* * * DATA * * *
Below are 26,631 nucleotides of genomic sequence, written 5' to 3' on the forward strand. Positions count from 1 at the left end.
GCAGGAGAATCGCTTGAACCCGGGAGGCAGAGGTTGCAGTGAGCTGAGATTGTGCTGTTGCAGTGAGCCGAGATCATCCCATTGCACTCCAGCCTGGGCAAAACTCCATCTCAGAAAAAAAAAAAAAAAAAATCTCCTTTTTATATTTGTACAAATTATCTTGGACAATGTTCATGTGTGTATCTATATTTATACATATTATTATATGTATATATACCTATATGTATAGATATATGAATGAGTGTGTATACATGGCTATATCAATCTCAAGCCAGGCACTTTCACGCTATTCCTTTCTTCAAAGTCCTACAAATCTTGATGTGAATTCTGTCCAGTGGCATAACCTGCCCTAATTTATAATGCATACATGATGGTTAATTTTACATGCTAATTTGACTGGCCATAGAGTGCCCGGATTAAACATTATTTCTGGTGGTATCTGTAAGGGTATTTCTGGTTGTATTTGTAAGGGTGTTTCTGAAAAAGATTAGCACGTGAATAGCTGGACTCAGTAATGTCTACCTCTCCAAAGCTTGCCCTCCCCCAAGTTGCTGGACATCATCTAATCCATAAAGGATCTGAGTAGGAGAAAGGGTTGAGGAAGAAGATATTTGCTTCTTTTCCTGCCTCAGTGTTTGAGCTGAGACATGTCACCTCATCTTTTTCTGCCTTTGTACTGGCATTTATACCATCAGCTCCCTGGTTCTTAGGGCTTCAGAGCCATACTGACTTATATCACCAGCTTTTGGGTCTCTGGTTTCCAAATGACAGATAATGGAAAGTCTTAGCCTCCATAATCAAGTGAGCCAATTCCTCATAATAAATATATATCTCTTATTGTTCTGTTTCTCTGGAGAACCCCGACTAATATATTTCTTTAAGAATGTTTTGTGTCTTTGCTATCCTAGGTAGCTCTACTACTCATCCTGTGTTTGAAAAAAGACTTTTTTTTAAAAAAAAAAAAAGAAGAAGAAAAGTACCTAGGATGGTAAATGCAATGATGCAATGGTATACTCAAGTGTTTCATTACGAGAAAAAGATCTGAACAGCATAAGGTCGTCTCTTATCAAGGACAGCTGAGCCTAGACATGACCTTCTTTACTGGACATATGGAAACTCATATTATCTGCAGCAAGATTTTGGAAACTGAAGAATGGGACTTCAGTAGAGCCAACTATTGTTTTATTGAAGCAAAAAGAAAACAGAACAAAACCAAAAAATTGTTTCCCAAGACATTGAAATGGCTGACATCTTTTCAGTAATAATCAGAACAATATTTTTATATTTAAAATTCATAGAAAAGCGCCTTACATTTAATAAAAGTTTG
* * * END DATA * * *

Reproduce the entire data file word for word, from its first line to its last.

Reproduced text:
Below are 26,631 nucleotides of genomic sequence, written 5' to 3' on the forward strand. Positions count from 1 at the left end.
GCAGGAGAATCGCTTGAACCCGGGAGGCAGAGGTTGCAGTGAGCTGAGATTGTGCTGTTGCAGTGAGCCGAGATCATCCCATTGCACTCCAGCCTGGGCAAAACTCCATCTCAGAAAAAAAAAAAAAAAAAATCTCCTTTTTATATTTGTACAAATTATCTTGGACAATGTTCATGTGTGTATCTATATTTATACATATTATTATATGTATATATACCTATATGTATAGATATATGAATGAGTGTGTATACATGGCTATATCAATCTCAAGCCAGGCACTTTCACGCTATTCCTTTCTTCAAAGTCCTACAAATCTTGATGTGAATTCTGTCCAGTGGCATAACCTGCCCTAATTTATAATGCATACATGATGGTTAATTTTACATGCTAATTTGACTGGCCATAGAGTGCCCGGATTAAACATTATTTCTGGTGGTATCTGTAAGGGTATTTCTGGTTGTATTTGTAAGGGTGTTTCTGAAAAAGATTAGCACGTGAATAGCTGGACTCAGTAATGTCTACCTCTCCAAAGCTTGCCCTCCCCCAAGTTGCTGGACATCATCTAATCCATAAAGGATCTGAGTAGGAGAAAGGGTTGAGGAAGAAGATATTTGCTTCTTTTCCTGCCTCAGTGTTTGAGCTGAGACATGTCACCTCATCTTTTTCTGCCTTTGTACTGGCATTTATACCATCAGCTCCCTGGTTCTTAGGGCTTCAGAGCCATACTGACTTATATCACCAGCTTTTGGGTCTCTGGTTTCCAAATGACAGATAATGGAAAGTCTTAGCCTCCATAATCAAGTGAGCCAATTCCTCATAATAAATATATATCTCTTATTGTTCTGTTTCTCTGGAGAACCCCGACTAATATATTTCTTTAAGAATGTTTTGTGTCTTTGCTATCCTAGGTAGCTCTACTACTCATCCTGTGTTTGAAAAAAGACTTTTTTTTAAAAAAAAAAAAAGAAGAAGAAAAGTACCTAGGATGGTAAATGCAATGATGCAATGGTATACTCAAGTGTTTCATTACGAGAAAAAGATCTGAACAGCATAAGGTCGTCTCTTATCAAGGACAGCTGAGCCTAGACATGACCTTCTTTACTGGACATATGGAAACTCATATTATCTGCAGCAAGATTTTGGAAACTGAAGAATGGGACTTCAGTAGAGCCAACTATTGTTTTATTGAAGCAAAAAGAAAACAGAACAAAACCAAAAAATTGTTTCCCAAGACATTGAAATGGCTGACATCTTTTCAGTAATAATCAGAACAATATTTTTATATTTAAAATTCATAGAAAAGCGCCTTACATTTAATAAAAGTTTG